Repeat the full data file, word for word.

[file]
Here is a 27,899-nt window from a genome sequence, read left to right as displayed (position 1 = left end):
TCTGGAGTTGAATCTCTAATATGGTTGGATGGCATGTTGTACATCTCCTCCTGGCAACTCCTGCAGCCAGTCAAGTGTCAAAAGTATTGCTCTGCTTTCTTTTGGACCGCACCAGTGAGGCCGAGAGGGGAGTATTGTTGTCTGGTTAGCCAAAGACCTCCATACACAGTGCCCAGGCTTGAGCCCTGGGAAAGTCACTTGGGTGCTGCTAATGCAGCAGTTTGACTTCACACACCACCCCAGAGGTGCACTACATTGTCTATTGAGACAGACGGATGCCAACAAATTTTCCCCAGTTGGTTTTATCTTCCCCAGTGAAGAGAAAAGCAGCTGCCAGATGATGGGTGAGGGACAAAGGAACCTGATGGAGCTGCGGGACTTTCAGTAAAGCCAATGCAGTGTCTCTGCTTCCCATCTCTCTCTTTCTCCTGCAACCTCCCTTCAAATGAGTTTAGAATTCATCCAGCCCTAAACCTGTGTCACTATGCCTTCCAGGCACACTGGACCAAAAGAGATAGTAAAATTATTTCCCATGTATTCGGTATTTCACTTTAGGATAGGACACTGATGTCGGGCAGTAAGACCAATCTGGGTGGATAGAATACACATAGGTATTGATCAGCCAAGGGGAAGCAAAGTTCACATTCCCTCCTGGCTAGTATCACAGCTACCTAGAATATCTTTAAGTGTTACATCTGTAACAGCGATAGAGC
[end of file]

Here is a 27,899-nt window from a genome sequence, read left to right as displayed (position 1 = left end):
TCTGGAGTTGAATCTCTAATATGGTTGGATGGCATGTTGTACATCTCCTCCTGGCAACTCCTGCAGCCAGTCAAGTGTCAAAAGTATTGCTCTGCTTTCTTTTGGACCGCACCAGTGAGGCCGAGAGGGGAGTATTGTTGTCTGGTTAGCCAAAGACCTCCATACACAGTGCCCAGGCTTGAGCCCTGGGAAAGTCACTTGGGTGCTGCTAATGCAGCAGTTTGACTTCACACACCACCCCAGAGGTGCACTACATTGTCTATTGAGACAGACGGATGCCAACAAATTTTCCCCAGTTGGTTTTATCTTCCCCAGTGAAGAGAAAAGCAGCTGCCAGATGATGGGTGAGGGACAAAGGAACCTGATGGAGCTGCGGGACTTTCAGTAAAGCCAATGCAGTGTCTCTGCTTCCCATCTCTCTCTTTCTCCTGCAACCTCCCTTCAAATGAGTTTAGAATTCATCCAGCCCTAAACCTGTGTCACTATGCCTTCCAGGCACACTGGACCAAAAGAGATAGTAAAATTATTTCCCATGTATTCGGTATTTCACTTTAGGATAGGACACTGATGTCGGGCAGTAAGACCAATCTGGGTGGATAGAATACACATAGGTATTGATCAGCCAAGGGGAAGCAAAGTTCACATTCCCTCCTGGCTAGTATCACAGCTACCTAGAATATCTTTAAGTGTTACATCTGTAACAGCGATAGAGC